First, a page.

Money Markets See Biggest Inflows Since 2013 in Run for Cash
(Bloomberg) -- Investors poured the most cash since October 2013 into global money markets on the heels of trade tensions and turmoil in developing economies.
At $45 billion, U.S. funds were the biggest beneficiaries of the $55 billion inflow in the week through June 6 -- the second-highest on record -- according to EPFR Global. Allocations into U.S. inflation-protected bond vehicles also hit their highest since the fourth quarter of 2016, according to the data provider.
“With the global growth story losing some of its shine, tariff-related rhetoric increasing in volume and a populist government taking office in Italy, investors opted for liquidity in early June,” Cameron Brandt, director of research, wrote in a note. European equity and emerging-market fixed income were big losers.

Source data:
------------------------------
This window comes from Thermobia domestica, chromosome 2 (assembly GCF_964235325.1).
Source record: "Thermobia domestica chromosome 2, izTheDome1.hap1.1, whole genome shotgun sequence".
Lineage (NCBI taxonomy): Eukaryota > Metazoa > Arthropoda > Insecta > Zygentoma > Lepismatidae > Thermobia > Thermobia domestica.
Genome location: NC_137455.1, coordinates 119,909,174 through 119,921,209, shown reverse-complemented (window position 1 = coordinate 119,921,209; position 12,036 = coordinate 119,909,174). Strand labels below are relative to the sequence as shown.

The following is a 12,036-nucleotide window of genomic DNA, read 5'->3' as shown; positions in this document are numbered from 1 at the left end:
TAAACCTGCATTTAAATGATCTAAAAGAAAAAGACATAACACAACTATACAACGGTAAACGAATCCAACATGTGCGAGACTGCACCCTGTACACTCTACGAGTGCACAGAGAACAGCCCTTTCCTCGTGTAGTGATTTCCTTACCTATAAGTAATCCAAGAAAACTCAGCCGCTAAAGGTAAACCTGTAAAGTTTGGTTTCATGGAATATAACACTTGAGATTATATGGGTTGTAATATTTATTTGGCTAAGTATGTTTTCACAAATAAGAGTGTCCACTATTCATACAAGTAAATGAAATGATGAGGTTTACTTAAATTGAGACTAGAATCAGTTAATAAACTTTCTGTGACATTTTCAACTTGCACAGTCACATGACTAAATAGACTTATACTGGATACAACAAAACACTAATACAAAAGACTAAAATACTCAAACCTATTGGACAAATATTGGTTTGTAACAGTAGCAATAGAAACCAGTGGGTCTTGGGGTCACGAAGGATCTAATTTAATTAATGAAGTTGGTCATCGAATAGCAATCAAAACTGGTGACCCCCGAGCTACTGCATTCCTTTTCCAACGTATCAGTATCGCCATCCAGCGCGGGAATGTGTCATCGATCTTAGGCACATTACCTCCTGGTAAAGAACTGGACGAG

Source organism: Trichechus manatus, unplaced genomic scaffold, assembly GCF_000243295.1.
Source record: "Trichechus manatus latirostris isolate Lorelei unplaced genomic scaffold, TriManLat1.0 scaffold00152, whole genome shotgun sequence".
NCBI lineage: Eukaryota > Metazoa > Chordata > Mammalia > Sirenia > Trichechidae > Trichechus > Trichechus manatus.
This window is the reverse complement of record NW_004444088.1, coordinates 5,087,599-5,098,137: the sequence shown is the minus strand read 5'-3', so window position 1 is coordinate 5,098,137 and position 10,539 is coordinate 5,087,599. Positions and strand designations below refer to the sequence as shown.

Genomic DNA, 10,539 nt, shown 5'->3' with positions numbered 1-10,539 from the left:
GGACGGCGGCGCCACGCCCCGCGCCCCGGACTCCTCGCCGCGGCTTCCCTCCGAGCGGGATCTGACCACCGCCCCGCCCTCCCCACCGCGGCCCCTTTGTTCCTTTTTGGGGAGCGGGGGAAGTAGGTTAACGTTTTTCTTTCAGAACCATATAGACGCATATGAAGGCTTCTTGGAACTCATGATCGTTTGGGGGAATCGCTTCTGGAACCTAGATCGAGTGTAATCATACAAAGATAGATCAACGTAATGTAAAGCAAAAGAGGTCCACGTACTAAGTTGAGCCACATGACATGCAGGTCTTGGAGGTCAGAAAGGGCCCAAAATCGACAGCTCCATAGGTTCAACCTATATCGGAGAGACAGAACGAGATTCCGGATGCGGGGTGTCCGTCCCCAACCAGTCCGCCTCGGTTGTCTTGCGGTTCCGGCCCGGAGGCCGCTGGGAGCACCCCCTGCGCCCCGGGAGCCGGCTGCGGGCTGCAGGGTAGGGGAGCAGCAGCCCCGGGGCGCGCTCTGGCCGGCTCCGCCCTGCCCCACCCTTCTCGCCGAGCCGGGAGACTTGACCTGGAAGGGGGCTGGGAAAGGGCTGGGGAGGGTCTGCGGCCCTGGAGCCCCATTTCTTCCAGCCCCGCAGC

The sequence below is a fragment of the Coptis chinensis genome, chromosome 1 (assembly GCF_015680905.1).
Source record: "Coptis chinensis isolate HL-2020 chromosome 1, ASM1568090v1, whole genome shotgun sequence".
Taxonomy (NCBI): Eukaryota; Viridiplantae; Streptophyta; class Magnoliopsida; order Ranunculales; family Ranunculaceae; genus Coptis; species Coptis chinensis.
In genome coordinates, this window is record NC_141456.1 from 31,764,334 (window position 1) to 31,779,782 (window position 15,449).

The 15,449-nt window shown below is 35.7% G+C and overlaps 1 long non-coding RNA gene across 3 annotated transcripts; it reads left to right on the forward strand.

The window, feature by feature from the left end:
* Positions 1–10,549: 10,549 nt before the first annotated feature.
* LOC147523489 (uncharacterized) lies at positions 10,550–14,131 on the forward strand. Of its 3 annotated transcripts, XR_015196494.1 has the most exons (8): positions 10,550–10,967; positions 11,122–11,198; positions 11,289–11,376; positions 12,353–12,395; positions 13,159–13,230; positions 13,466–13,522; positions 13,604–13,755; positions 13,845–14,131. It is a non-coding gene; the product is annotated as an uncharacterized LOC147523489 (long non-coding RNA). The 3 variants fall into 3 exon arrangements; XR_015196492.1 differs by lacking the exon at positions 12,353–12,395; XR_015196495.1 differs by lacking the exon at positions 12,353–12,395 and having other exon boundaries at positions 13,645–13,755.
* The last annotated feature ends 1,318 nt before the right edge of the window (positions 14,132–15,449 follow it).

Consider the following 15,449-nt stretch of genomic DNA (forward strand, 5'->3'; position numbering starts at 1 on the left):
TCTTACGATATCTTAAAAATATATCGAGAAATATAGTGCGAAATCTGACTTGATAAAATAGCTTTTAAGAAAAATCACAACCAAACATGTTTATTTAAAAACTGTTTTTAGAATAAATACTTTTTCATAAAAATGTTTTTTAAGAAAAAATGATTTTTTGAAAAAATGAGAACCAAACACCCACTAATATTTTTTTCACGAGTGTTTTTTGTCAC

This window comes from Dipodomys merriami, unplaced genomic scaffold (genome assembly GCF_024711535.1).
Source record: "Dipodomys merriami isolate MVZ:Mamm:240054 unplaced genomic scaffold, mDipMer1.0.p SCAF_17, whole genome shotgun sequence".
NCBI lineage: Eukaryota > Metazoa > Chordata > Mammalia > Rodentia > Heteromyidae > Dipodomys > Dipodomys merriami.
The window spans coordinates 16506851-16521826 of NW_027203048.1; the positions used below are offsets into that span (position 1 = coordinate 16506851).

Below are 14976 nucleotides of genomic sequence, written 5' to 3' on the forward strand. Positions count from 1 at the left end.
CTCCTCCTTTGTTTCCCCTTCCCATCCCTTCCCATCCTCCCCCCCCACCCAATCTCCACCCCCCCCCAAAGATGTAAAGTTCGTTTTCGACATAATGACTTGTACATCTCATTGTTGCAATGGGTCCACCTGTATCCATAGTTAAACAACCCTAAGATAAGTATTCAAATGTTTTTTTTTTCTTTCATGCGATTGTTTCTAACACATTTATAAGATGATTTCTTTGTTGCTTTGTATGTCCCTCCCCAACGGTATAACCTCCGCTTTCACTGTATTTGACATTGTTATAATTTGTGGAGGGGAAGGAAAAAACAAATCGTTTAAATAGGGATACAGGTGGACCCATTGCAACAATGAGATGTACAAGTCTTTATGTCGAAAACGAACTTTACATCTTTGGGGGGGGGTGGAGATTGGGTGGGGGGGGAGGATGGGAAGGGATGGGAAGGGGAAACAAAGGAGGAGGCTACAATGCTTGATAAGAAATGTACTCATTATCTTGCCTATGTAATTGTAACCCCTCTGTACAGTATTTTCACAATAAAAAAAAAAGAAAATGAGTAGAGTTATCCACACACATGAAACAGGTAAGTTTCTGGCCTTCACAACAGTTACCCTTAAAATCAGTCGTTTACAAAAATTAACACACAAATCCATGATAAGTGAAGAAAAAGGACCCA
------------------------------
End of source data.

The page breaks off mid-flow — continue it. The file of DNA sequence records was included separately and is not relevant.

Woes in developing economies and trade frictions were on full display this week, with Friday’s G-7 meeting in Quebec underscoring President Donald Trump’s isolation on the international stage, creating a more complex outlook for market risk.
Money managers can also snap up positive real returns on cash-like instruments in the U.S., effectively for the first time since the crisis. Three-month U.S. Treasury bills yield about 1.9 percent, up from 1.4 percent at the start of the year.
Still, EPFR data suggest bullish sentiment endures. U.S. equity funds extended their longest inflow streak since the fourth quarter of 2017, taking in about $1 billion overall, and Chinese bond funds saw the highest allocation in over 17 months.
“Investors did respond -- cautiously -- to some of the bright spots in the global growth picture,” said Brandt.
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